Tropentag, September 15 - 17, 2021, hybrid conference
"Towards shifting paradigms in agriculture for a healthy and sustainable future"
Economic Performance of Five Different Cacao Production Systems
Johanna Rüegg1, Laura Armengot1, Joachim Milz2, Ulf Schneidewind2, Monika Schneider1
1Research Inst. of Organic Agriculture (FiBL), International Cooperation, Switzerland
Agroforestry systems for cocoa production are commonly promoted for biodiversity conservation, climate change mitigation and adaptation as well as for food security and risk mitigation. Generally, these systems include timber, legume or fruit trees, and sometimes additional crops. Knowledge gaps exist about the economic performance of cocoa based agroforestry systems, including the by-crops.
Here we present the economic performance of 5 cocoa production systems from planting to entering the mature stage (11 years). In a long-term trial in Bolivia, a gradient of complexity from monocultures, agroforestry systems to successional agroforestry systems (SAFS) is studied. Additionally, for monocultures and agroforestry, conventional and organic management are compared, while SAFS are managed organically. Income was calculated taking into account yields of cocoa, fruit trees and by-crops with farm gate prices. Only for cocoa organic premium prices were reached and taken into account. Labour time was registered for management, input preparation and post-harvest.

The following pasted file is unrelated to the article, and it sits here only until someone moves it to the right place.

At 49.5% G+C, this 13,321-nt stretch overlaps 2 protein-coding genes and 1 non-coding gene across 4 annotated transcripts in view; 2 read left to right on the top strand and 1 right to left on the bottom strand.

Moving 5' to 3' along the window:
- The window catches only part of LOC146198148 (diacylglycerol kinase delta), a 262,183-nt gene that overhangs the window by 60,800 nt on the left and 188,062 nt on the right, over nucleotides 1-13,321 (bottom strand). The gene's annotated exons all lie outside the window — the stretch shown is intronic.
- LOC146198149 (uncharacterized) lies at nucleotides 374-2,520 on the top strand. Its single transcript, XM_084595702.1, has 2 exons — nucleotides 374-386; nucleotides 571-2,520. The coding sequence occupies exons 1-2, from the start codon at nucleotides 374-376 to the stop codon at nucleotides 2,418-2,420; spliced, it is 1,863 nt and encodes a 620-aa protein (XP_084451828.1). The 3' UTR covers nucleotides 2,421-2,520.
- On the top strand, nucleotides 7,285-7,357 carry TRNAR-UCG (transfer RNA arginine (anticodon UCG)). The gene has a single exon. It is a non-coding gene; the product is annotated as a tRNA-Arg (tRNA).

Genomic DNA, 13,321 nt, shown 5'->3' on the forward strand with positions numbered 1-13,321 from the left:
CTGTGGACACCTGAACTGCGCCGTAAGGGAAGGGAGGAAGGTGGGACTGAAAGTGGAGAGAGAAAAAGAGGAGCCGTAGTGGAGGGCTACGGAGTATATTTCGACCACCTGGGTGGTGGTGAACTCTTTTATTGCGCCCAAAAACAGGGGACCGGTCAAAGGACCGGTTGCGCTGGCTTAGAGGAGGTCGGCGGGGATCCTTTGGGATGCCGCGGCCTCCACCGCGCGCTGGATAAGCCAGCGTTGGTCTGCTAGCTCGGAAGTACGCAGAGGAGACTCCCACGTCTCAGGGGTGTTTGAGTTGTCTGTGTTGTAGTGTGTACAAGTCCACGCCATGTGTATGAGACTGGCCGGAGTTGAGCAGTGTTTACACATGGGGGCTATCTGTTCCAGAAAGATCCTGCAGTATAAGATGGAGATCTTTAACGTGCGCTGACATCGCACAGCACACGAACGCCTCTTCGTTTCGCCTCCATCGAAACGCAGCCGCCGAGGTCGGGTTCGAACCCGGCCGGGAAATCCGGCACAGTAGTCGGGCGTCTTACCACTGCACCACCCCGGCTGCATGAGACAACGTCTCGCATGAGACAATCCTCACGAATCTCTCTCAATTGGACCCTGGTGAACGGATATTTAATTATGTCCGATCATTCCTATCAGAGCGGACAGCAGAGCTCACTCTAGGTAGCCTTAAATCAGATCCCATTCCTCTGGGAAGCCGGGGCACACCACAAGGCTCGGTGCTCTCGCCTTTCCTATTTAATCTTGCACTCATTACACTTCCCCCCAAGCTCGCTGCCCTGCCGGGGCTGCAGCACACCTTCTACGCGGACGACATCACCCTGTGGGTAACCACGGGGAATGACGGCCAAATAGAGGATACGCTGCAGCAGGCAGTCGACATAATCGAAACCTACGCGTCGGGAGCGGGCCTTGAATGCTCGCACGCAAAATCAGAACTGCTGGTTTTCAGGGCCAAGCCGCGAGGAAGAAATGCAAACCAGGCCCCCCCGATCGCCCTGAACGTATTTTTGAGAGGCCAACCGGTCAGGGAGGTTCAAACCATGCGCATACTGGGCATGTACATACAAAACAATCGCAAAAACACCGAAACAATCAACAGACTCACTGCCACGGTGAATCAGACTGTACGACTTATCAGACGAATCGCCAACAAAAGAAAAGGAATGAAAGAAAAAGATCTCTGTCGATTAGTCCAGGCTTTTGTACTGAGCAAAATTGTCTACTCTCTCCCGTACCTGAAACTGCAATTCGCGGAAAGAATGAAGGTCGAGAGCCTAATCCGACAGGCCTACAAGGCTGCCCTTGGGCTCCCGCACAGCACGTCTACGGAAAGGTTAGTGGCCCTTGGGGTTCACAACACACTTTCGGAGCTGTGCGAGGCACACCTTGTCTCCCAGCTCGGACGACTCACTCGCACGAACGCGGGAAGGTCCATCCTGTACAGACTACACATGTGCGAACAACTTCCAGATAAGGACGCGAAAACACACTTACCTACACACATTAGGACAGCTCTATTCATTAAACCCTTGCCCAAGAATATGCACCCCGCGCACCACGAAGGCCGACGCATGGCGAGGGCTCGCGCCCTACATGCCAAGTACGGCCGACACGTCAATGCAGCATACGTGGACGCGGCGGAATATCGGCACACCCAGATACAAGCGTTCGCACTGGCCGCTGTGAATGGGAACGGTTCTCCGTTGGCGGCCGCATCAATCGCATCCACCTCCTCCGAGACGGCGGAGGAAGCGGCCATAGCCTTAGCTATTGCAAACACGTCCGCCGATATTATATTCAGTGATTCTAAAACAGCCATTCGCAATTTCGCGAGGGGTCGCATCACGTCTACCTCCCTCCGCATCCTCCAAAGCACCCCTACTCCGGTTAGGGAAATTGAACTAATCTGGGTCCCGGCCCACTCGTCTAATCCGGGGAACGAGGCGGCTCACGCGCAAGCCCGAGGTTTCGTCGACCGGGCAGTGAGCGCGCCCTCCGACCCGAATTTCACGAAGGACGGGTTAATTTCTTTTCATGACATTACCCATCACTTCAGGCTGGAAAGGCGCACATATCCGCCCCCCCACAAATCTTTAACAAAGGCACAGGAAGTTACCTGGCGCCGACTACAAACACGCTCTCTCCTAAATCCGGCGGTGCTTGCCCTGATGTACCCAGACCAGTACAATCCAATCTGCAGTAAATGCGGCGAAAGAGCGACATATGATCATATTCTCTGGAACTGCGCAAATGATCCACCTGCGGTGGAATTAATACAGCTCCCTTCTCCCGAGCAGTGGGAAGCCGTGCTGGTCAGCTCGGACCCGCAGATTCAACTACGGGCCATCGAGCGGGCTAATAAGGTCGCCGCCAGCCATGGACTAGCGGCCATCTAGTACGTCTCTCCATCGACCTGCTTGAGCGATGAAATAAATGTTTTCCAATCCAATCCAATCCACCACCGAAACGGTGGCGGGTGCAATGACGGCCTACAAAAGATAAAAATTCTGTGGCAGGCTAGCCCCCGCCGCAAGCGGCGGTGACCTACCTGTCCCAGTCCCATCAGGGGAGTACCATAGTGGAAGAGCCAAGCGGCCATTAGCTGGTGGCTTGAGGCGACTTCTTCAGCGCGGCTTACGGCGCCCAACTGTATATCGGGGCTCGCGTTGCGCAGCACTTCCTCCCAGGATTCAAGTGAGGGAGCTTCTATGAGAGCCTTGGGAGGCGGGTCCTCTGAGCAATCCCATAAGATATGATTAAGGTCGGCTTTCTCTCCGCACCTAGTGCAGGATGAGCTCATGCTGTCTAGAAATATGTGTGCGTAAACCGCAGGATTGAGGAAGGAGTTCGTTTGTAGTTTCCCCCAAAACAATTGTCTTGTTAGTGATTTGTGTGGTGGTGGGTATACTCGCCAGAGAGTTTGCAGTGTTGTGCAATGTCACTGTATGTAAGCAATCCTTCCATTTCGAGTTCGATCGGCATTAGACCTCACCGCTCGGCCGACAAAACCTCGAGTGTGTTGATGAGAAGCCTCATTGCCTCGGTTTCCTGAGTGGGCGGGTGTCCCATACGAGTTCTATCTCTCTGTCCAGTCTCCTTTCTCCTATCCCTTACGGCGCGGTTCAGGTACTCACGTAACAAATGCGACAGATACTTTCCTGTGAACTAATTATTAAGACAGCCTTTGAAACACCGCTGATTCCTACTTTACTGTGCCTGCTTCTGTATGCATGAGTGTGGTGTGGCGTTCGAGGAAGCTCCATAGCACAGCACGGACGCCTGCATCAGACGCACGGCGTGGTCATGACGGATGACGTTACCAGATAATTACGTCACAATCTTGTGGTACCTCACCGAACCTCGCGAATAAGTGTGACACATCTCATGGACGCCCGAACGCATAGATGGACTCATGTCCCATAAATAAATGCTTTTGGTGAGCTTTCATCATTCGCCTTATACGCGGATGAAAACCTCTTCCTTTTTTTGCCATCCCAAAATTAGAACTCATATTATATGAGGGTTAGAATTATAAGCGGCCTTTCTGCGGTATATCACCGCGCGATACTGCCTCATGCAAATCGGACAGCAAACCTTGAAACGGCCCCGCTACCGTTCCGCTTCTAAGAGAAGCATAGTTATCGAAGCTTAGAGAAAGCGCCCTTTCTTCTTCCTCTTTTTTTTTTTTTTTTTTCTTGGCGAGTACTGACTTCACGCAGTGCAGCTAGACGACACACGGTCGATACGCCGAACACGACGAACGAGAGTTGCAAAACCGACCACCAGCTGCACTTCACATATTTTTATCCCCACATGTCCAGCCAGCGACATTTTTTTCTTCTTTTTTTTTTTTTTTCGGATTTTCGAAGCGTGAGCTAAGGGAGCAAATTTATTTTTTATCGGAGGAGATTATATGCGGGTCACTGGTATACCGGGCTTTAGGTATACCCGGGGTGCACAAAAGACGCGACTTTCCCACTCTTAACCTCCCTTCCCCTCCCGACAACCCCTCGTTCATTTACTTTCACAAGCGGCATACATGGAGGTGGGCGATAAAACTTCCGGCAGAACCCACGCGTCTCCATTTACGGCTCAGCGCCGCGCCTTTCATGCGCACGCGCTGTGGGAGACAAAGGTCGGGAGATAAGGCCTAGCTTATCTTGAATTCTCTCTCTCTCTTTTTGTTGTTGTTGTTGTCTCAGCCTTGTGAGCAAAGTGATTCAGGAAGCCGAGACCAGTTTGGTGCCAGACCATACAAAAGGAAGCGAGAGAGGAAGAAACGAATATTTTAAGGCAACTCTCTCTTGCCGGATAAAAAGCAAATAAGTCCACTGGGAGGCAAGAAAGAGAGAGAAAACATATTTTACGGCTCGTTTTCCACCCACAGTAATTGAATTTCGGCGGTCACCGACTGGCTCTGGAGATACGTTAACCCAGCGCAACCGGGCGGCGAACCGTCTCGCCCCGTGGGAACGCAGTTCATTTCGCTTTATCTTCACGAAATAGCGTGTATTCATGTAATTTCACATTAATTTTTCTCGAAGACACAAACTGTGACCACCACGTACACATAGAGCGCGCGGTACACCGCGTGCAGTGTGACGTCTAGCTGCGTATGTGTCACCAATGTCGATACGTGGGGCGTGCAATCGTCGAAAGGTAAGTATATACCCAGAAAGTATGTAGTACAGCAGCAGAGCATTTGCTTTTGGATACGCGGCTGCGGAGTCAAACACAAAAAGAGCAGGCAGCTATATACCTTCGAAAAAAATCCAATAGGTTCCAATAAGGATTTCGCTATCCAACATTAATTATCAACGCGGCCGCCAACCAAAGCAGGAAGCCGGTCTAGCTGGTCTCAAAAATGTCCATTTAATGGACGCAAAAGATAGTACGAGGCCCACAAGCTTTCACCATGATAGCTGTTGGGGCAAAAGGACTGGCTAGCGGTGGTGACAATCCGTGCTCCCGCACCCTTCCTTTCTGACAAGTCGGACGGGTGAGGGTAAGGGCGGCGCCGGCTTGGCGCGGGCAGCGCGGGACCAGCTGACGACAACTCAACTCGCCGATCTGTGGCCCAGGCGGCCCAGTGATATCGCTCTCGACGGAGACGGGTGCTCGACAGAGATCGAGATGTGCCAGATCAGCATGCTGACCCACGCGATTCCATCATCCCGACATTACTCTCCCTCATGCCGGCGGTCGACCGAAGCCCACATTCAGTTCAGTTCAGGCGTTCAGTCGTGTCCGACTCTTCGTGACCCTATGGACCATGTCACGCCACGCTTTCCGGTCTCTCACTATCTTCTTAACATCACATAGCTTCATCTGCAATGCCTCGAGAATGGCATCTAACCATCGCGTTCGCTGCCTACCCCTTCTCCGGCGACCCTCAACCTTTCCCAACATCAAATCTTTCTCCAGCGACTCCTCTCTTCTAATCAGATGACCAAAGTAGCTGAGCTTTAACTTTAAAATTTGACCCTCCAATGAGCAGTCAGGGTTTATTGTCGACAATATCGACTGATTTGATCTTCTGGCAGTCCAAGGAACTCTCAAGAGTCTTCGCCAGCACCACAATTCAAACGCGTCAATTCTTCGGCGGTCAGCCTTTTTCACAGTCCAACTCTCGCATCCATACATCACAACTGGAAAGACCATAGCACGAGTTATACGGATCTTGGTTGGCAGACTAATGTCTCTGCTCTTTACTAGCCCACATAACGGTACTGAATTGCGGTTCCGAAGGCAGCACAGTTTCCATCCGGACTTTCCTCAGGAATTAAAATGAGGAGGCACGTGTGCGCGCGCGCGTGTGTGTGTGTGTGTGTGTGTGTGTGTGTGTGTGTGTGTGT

Cocoa yields were lower in the agroforestry systems compared with monocultures, and lowest in SAFS. For monocultures, they were higher under conventional management, while in agroforestry systems management had no influence. Total system yields in agroforestry systems (dry matter) were 3-4 times higher than in monocultures. This was mainly due to banana production in agroforestry systems and from a diversity of by-crops in SAFS.
Income over all years was comparable among all systems. In agroforestry systems, cocoa was responsible for more than 50% of the income, while in SAFS the share of cocoa was smaller, as some crops like pineapples or peach palm had good markets in the region. The income generated per workday invested during the whole period did not differ between the systems.
Income analysis shows the importance of cocoa as a cash crop, but also the potential of by-crops depending on the development of their markets. On the other hand, agroforestry systems contribute to food security and mitigate risks of price or yield fluctuations in the cash crop. In conclusion, the data show that with different strategies and plantation design, the same level of income and income per work day invested can be reached.
More information on the trial layout can be found here: https://systems-comparison.fibl.org
Keywords: Agroforestry, cocoa, diversification, economic, income, organic, systems comparison, Theobroma cacao
Contact Address: Johanna Rüegg, Research Inst. of Organic Agriculture (FiBL), International Cooperation, Ackerstrasse 113, 5070 Frick, Switzerland, e-mail: johanna.rueeggfibl.org